During that year, we've also gained a few new members ... welcome, Bea, Sue, Darcie, Cathy ... and as our group grows, so does the number of different quilt projects we are working on ... in a brand new space! More below...

Betty had seen a video of blending star blocks of mixed sizes together, and this design is one of the resulting quilts. It will measure approximately 50 x 50 when joined, backed, batted, quilted and bound. 

This is just one potential arrangement of four blocks that Judy pieced and Terry played with. They could also be corner blocks around another medallion center. 

And, we love our new meeting space at the Georgetown Senior Citizens Center - it's just two doors south of Quilters' Quarters, at the old Perley School. Clean floors with tiles measuring exactly 12" is a quilter's dream!

March 13 2016
 We met this past Monday and brought our blocks together to arrange them in a pattern. We have thirty blocks and know we need five more; these are smaller blocks than we've used before, so we may be adding some borders at the outside if we think the quilt is too small for a recipient who uses a wheelchair. We're "quilting as we go" and joining the blocks together with front and back strips as we did in the previous quilt, and chose our previous 'common' fabric for the back of this quilt. Here is a photo of the blocks set without the strips; my row with the strips is below as well.
The individual blocks arranged
on a flannel quilt wall
Row Five blocks,
with joining strips attached
The back of row five

February 20, 2016
Where have the weeks gone? We're working on our next Q of V, using primary red white and blue in various six inch block patterns. When we bring the blocks together at our next meeting, we'll choose a common fabric for 'coping strips' to unify the blocks, then take them home to 'quilt as we go.'  Here's my first for this quilt:

November 27, 2015

Tomorrow the lap quilt we finished this month will be presented to a Georgetown resident for many years, as Beverly will travel to meet him and daughter in a nearby town. 

Somewhat similar to the potholder quilt we'd made, this one was a 'quilt as you go' style, with each of the seven of us making five blocks of our own chosen pattern, but using one consistent fabric somewhere in each block. This common fabric helped unify the design. We also used a different method for joining the blocks together, having watched a video found by Renee on line and making the job easier than the hand stitching on the potholder quilt. This one is the quickest we've finished yet, and all agree that it is a very good looking quilt!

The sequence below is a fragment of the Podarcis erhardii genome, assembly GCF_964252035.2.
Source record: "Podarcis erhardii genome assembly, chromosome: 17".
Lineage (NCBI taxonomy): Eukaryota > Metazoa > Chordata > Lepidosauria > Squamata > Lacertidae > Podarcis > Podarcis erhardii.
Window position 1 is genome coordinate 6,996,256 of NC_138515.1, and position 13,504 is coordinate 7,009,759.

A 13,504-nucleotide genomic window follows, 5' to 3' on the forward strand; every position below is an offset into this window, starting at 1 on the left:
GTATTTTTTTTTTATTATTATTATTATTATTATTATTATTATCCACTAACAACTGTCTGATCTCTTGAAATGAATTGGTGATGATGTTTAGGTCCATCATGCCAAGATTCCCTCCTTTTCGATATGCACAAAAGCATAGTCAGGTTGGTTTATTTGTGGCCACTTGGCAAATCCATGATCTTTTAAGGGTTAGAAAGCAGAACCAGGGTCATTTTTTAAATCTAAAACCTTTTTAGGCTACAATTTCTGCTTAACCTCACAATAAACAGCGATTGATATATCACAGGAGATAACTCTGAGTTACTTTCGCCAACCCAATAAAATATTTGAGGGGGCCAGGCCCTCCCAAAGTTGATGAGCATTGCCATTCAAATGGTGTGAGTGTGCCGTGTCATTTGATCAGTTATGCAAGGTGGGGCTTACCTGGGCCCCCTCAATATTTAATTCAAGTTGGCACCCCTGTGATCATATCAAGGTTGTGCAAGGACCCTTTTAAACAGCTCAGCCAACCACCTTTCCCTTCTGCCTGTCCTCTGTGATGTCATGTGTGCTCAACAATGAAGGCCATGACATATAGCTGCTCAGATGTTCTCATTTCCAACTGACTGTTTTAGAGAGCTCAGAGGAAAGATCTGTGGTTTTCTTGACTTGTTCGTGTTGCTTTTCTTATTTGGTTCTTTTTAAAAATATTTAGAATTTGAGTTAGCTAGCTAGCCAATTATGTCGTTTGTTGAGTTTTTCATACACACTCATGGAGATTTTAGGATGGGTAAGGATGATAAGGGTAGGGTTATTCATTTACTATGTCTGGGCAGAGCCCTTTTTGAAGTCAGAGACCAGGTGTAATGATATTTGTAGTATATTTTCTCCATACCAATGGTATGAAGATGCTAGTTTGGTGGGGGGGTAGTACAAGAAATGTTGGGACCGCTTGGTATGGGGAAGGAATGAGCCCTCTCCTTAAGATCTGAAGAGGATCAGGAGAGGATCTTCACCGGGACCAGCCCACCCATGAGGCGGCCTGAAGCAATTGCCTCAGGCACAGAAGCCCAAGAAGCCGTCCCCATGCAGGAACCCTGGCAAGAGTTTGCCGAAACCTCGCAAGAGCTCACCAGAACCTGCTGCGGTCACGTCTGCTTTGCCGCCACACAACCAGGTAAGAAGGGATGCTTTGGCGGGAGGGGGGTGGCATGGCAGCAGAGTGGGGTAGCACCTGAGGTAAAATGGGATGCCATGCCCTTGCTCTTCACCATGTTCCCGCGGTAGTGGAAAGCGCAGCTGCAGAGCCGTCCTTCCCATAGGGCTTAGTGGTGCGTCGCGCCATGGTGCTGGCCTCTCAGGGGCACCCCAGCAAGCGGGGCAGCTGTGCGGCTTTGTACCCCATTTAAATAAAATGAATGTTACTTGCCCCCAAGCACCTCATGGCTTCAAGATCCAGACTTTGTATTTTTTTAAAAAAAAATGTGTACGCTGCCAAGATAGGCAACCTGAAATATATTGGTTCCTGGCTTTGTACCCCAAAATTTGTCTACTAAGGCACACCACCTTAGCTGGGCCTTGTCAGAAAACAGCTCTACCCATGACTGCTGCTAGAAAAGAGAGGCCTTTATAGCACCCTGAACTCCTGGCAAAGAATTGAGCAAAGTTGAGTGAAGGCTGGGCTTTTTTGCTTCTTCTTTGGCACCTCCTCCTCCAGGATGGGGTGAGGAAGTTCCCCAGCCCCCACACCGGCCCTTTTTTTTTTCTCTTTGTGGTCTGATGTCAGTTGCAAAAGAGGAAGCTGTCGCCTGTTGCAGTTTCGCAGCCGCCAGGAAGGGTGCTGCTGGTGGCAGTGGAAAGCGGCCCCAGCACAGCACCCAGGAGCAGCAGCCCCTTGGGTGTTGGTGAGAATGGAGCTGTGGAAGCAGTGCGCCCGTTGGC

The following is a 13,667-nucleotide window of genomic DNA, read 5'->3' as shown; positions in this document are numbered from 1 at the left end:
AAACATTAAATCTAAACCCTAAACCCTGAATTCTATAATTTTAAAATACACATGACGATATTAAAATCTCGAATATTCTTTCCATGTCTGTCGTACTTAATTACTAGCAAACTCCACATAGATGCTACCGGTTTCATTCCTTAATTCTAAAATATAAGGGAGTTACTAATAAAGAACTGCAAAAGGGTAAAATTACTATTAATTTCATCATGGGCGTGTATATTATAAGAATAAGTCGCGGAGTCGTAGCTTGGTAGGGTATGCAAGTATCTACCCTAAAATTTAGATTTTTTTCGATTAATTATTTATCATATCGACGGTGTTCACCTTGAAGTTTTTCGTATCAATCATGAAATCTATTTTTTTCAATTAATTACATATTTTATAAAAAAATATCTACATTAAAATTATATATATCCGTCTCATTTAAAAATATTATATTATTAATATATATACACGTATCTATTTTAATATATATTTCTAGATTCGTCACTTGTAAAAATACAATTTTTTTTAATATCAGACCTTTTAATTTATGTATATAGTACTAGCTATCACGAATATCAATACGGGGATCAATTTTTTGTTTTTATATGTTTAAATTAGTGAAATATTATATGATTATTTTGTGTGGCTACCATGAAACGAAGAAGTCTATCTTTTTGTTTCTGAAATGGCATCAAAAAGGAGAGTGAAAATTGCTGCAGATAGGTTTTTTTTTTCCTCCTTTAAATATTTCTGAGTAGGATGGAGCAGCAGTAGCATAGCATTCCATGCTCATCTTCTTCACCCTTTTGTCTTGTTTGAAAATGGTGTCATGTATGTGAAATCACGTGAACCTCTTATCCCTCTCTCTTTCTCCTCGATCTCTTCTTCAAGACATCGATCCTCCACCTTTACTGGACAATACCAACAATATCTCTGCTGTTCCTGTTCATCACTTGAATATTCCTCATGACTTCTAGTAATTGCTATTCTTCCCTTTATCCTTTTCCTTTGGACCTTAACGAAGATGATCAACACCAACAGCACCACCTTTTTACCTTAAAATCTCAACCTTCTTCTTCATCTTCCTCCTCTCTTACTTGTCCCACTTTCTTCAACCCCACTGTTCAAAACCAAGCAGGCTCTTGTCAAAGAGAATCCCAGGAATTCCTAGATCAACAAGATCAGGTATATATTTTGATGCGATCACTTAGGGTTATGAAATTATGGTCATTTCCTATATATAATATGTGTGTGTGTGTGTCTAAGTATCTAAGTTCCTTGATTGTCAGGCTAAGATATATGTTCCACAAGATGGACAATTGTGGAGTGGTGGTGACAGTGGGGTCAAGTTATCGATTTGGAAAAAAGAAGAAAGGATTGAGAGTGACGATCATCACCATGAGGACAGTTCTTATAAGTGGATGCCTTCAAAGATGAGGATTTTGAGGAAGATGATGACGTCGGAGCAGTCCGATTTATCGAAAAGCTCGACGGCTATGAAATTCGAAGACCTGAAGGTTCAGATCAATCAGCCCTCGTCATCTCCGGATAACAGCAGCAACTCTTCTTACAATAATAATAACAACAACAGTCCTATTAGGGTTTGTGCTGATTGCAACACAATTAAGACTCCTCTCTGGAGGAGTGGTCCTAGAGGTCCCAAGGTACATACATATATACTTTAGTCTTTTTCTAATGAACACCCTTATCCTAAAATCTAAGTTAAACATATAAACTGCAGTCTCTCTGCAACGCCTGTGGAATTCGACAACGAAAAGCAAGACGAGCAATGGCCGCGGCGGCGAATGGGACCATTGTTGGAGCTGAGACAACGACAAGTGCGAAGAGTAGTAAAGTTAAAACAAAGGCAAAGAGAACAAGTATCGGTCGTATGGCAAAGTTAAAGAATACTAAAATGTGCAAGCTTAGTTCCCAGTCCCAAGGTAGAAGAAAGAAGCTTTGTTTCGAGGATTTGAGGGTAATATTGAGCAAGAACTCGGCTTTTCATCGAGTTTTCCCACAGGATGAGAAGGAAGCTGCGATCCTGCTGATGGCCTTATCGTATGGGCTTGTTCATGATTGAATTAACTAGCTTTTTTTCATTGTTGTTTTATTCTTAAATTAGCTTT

November 4, 2015
 Oh, I have not updated this page in quite a while! Let me backtrack a bit ...
Just before Christmas of 2014, we delivered our first two finished quilts to Karyn, who works for the post office here in town. She is the mother of a son and daughter who each have served in recent years, seeing combat in Afghanistan and Iraq. What was most wonderful is that the quilts, which had taken so long to return to us from the long arm finisher, were here just in time for Karyn and her son and daughter to meet together for the holidays, and Karyn was able to spend time with them and carry and deliver the quilts to them, and take this wonderful photo to share with us!

Karyn's son and daughter enjoy their quilts!
and several months later...

We delivered our third quilt, the potholder quilt, to a beloved army retiree who has been our town's barber for the past fifty years! Gino, as he is called by his man patrons, has cut the hair for generations of Georgetown families, and is a favorite of military, police and other service individuals. I have a photo of Gino and his quilt somewhere and as soon as I find it, I will add it to this post!
GINO is a legend in Georgetown as the
barber that all military men and state police
officers visit regularly. His shop is a true
shrine to all of the servicemen. 

Our third Quilt of Valor, done as a Pot Holder quilt, is finished and will be on display at the Georgetown Peabody Library for the months of February and March.  Quilt of Valor group members will be at the library during the reception for the quilts (and the birthday celebration of our library's early founder, George Peabody) on Saturday, February 7th, from 9 am to 1 pm. Come and see the finished quilt!